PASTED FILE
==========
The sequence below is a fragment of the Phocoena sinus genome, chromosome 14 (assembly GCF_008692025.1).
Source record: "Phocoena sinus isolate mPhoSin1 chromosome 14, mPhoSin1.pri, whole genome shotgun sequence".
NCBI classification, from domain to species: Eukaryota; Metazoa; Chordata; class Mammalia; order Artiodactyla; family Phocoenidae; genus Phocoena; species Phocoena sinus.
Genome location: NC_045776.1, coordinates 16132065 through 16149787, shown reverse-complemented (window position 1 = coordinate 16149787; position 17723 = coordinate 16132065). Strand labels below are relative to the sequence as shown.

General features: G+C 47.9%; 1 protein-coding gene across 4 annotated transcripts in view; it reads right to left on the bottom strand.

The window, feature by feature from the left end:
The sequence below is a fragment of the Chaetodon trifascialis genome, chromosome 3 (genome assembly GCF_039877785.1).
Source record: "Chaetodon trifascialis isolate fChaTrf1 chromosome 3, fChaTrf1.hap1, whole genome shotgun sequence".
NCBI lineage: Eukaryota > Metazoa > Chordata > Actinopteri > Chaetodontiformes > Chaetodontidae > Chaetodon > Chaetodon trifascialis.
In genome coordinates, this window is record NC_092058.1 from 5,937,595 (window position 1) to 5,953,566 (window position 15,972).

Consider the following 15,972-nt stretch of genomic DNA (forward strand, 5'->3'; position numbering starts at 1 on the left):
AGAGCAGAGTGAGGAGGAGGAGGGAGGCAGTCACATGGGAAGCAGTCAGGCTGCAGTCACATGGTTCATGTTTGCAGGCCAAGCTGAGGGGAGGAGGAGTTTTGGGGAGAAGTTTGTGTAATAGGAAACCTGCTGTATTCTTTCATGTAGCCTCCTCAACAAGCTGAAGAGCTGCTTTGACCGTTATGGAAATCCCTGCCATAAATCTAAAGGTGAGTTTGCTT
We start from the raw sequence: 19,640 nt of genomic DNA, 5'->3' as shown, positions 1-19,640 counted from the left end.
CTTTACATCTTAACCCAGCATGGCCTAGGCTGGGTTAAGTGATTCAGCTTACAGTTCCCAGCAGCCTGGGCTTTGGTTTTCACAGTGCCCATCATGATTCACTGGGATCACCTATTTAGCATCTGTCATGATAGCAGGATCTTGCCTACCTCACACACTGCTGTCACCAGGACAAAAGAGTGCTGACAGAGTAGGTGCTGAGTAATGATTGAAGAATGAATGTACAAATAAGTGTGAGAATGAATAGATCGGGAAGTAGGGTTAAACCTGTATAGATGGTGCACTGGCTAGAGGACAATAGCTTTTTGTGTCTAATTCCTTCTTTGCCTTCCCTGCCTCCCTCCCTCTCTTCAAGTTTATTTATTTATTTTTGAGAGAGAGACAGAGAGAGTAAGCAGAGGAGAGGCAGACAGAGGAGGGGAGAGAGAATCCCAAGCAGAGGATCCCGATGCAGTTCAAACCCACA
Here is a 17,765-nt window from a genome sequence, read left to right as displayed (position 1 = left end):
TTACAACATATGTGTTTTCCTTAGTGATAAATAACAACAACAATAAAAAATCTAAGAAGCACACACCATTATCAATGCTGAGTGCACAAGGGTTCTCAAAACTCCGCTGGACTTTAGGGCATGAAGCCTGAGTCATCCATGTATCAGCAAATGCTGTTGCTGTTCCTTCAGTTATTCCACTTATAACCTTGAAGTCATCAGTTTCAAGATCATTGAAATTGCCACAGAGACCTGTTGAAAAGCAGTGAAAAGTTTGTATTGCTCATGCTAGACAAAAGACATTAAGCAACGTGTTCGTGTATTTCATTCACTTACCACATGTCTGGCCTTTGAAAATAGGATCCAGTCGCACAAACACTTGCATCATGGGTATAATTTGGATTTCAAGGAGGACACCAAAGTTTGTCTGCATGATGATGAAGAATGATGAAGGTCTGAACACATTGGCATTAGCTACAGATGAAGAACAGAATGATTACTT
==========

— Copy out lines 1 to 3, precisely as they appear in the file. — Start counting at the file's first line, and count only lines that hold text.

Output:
The sequence below is a fragment of the Phocoena sinus genome, chromosome 14 (assembly GCF_008692025.1).
Source record: "Phocoena sinus isolate mPhoSin1 chromosome 14, mPhoSin1.pri, whole genome shotgun sequence".
NCBI classification, from domain to species: Eukaryota; Metazoa; Chordata; class Mammalia; order Artiodactyla; family Phocoenidae; genus Phocoena; species Phocoena sinus.